The Answer to Hair Loss - Getting Back to the Point
Hair loss has been a hot topic since ancient times. Baldness even received press in the Bible. In Kings 2:23, the wrath of a follicly challenged man serves as a warning for anyone who might consider making sport of a bald pate. Elisha sics a couple of angry bears on a gang of youths who have the audacity to taunt him with "baldhead." This Bible lesson? Don't mess with bald guys!
The ever-resourceful ancient Egyptians may have been the first to come up with remedies for hair loss. Long before NBA games started looking like giant-thumb conventions, the Egyptians shaved their heads to be cool — as in lower-temperature "cool." Never ones to make too much sense, the ancient Egyptians also created wigs to protect their bald heads from the sun, and they initiated the arcane science of formulating hair loss medicines to combat follicular retreat. One remedy called for dog toes and the hoofs of an ass.
The ancient Romans apparently fiddled with cures for baldness as well. They rubbed on a variety of salves and ointments in mostly futile hopes of reversing progressive scalp defoliation. Gossip of the day held that Julius Caesar wore his laurel wreaths as much to cover bald spots as to enhance his image as commander in chief. (Et tu, loose locks?)
It wasn't until the Middle Ages that a truly effective cure for baldness was finally discovered. Unfortunately, the gain in hair was dependent on the loss of a couple of treasured items. Boys who had been castrated prior to puberty invariably grew luxurious carpets atop their heads as adults. Continued population growth throughout the Middle Ages indicates that eunuchism had little career appeal, though, and the streamlining method of hair recovery never gained much momentum.
In the 1700s, British ingenuity reached its zenith with the innovation of magnificent curly wigs, which soon became the fashion choice for both smooth-topped and hirsute men of the realm. After it became apparent that wearing a stifling pelt had its drawbacks – and wasn’t really all that great a fashion statement – most males went back to hats, and the wigs went the way of velvet plus-fours.
In the American West, nineteenth-century cowboys with shiny domes had no time for sissy wigs — a handful of axle grease and a creative comb-over were all they needed to disguise a missing mane. Though the connection has never been documented, this could be why so many cowpunchers of that era ended up with the handle "Slick."
As the twentieth century dawned, the invention and promotion of snake-oil hair-growth remedies became much more sophisticated. The advent of the electric age gave rise to Dr. Frankenstein–like scalp stimulators, and breakthroughs in supplement science produced an endless stream of pills, lotions, and tonics "guaranteed" to reforest scalps to their youthful abundance. Toupee spotting at mid-century became as much of a participatory spectator sport as breast implant spotting is today, and line-ups of glorious wigs for both men and women graced advertisements on the back pages of most B-list magazines.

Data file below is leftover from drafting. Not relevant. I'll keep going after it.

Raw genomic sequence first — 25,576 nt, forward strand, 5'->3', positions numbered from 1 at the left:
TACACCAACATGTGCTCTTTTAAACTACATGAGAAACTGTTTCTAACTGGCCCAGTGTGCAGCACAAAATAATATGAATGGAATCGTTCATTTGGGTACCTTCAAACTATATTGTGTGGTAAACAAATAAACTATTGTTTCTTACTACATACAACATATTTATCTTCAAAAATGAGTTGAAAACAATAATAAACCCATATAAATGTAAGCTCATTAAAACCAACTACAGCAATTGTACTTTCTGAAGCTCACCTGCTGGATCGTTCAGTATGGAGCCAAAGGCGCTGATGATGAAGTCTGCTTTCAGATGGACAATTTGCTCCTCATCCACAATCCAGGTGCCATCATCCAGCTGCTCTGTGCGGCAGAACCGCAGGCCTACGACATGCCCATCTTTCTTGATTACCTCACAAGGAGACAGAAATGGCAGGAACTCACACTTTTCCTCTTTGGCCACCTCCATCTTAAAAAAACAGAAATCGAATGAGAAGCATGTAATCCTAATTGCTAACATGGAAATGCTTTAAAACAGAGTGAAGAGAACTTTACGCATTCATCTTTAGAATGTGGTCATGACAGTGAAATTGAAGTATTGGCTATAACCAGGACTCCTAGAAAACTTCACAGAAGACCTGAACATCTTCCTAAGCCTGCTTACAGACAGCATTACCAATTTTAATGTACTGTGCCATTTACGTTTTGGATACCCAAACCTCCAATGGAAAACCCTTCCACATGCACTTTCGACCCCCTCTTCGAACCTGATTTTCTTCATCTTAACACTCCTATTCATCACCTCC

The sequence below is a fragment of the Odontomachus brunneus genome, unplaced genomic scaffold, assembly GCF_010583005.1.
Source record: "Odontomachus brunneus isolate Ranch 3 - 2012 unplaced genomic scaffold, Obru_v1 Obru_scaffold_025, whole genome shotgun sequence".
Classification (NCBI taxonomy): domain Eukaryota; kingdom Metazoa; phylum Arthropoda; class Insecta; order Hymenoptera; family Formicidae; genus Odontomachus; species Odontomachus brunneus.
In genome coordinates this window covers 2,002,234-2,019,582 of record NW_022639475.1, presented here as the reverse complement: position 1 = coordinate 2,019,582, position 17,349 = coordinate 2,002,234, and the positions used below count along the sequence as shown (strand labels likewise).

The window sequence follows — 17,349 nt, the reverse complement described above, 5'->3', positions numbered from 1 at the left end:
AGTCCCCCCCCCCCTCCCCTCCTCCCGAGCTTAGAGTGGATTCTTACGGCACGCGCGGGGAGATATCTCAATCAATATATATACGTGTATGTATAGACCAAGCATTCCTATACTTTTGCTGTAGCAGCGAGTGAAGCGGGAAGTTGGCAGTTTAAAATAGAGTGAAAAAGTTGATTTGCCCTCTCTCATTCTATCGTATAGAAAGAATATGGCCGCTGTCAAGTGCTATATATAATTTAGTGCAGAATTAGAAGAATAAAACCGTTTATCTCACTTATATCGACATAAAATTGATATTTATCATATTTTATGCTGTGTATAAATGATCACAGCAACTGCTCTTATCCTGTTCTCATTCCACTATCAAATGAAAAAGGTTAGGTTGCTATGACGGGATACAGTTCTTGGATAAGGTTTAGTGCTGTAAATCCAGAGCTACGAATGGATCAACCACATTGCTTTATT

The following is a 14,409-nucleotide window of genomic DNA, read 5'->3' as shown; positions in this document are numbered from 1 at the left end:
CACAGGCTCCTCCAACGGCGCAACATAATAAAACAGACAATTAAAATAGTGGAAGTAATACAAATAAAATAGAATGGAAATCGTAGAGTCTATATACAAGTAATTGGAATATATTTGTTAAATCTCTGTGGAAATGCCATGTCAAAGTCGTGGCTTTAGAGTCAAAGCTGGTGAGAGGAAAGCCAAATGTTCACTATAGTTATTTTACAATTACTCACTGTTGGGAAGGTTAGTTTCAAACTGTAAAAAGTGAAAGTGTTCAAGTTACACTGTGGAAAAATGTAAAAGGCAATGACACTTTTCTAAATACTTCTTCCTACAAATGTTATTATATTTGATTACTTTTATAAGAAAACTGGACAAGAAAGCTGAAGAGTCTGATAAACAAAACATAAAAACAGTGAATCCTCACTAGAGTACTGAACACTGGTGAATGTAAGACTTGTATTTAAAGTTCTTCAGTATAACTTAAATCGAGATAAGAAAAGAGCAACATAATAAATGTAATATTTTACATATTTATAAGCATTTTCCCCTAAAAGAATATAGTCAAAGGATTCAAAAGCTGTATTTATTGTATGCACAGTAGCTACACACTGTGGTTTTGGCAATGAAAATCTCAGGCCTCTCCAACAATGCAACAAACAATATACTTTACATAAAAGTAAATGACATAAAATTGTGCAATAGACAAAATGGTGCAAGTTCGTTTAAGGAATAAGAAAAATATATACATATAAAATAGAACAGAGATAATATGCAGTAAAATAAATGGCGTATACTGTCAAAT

The popularity of wigs, toupees, and frightening appliances faded in the late twentieth century, and real scientists took up the noble cause of finding a cure for hair loss. Pharmaceutical company executives soon let out a collective squeal of joy at the discovery of the hair-growing properties of Rogaine®. R&D shifted into high gear throughout the industry, and soon an entirely new selection of pills, lotions, and tonics appeared on the market.
Many of the new cures for hair loss work to an extent, but constant dosing is necessary to maintain results. The pharmaceutical juggernaut, following the lead of the tobacco industry, has found a way to handcuff users to products and keep the cash flowing. Auggh. What's a straight-shooting hair-losing person to do?
Go back to the past, naturally. While Western minds of all stripes have been going to a lot of double, double, toil and trouble in attempts to reanimate dead tresses, over in the other hemisphere the Chinese have been quietly using hair restoration solutions first developed in ancient times. Long, long ago in China, medical practitioners began using acupuncture and other natural techniques to treat just about everything under the sun, including hair loss. TCM, or traditional Chinese medicine, has hair-raising adherents all over Asia, and some westerners have begun to take notice.
Hair replacement TCM-style calls for dietary changes coupled with a full complement of acupuncture needle pokes. Because animal protein, sweets, and oils create excess "fire" that blows out of the top of the head and causes hairs to lose their grip, an intuitive American diet heavy on chili-cheese fries and Little Debbie® snack cakes gets the boot. Instead, hair restoration guidelines from the days of Confucius call for plenty of "Chinese herbs." Combine consumption of mysterious plant matter with hours of looking like a character out of Hellraiser, and hairs should begin popping up like anorexic prairie dogs.
So if you're struggling with twenty-first-century hair abandonment issues, the pharmaceutical giants are ready and waiting to grab you by the scalp. If you want to do things naturally, though, jump on the time machine. The answer to the mystery of how to re-sod bare skin topside might just lie at the very beginning of the journey.
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